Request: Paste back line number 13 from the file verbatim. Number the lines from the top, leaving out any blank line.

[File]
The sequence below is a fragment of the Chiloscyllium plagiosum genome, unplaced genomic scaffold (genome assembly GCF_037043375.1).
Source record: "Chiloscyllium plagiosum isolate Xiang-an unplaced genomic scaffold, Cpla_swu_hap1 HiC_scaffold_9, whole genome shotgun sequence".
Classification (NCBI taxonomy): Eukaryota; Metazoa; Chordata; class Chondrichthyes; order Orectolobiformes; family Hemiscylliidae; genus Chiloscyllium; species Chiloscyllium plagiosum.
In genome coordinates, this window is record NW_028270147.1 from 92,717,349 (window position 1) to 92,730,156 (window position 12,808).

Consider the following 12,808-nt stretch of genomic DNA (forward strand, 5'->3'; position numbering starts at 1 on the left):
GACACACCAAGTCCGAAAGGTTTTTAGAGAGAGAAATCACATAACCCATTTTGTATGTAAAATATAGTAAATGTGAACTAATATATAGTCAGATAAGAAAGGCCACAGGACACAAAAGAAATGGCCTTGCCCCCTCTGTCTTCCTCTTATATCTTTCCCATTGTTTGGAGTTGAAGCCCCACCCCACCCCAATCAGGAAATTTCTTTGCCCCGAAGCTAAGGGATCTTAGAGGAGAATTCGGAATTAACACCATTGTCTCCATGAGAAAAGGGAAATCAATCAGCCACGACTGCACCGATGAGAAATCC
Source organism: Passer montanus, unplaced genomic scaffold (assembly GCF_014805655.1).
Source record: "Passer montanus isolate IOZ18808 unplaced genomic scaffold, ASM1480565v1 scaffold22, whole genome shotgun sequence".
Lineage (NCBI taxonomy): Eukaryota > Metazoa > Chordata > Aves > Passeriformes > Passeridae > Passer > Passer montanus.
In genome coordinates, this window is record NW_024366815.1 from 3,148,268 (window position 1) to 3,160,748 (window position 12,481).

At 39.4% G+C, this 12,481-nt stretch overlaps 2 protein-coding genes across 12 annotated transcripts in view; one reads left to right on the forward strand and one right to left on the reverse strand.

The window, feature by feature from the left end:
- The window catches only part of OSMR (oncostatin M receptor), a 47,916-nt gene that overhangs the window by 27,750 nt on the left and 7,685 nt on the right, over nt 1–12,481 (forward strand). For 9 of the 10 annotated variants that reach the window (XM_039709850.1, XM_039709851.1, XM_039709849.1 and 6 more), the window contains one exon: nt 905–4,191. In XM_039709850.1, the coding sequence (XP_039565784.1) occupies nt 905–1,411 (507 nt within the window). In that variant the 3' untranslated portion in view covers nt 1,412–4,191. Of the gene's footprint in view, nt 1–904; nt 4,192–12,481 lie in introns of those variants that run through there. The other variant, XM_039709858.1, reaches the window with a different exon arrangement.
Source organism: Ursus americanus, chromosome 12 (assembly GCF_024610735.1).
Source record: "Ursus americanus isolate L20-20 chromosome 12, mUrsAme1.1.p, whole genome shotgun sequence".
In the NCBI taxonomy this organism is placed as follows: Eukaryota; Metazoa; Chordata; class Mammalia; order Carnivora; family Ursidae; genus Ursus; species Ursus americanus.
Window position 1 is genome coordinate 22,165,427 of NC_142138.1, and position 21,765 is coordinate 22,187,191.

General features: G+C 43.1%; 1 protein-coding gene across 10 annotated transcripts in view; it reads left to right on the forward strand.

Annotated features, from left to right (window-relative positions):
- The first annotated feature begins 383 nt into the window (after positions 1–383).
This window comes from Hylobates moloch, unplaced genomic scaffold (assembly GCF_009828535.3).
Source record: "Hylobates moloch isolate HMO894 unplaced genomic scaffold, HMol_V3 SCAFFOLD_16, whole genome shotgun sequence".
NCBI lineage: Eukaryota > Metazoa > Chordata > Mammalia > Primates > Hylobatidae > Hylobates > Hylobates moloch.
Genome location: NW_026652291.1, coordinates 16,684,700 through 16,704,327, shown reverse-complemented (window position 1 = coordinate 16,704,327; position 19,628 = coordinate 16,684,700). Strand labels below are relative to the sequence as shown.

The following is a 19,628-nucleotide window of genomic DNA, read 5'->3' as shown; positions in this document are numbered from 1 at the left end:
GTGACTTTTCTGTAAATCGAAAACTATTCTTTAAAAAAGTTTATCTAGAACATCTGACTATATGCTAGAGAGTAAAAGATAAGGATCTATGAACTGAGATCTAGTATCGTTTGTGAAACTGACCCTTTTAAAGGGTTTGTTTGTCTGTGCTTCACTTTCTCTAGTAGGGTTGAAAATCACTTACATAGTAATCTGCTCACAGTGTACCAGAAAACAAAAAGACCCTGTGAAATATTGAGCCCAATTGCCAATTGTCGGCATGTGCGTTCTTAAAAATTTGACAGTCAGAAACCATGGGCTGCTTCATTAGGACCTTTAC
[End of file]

- The window catches only part of OSMR (oncostatin M receptor), a 47,916-nt gene that overhangs the window by 27,750 nt on the left and 7,685 nt on the right, over nt 1–12,481 (forward strand). For 9 of the 10 annotated variants that reach the window (XM_039709850.1, XM_039709851.1, XM_039709849.1 and 6 more), the window contains one exon: nt 905–4,191. In XM_039709850.1, the coding sequence (XP_039565784.1) occupies nt 905–1,411 (507 nt within the window). In that variant the 3' untranslated portion in view covers nt 1,412–4,191. Of the gene's footprint in view, nt 1–904; nt 4,192–12,481 lie in introns of those variants that run through there. The other variant, XM_039709858.1, reaches the window with a different exon arrangement.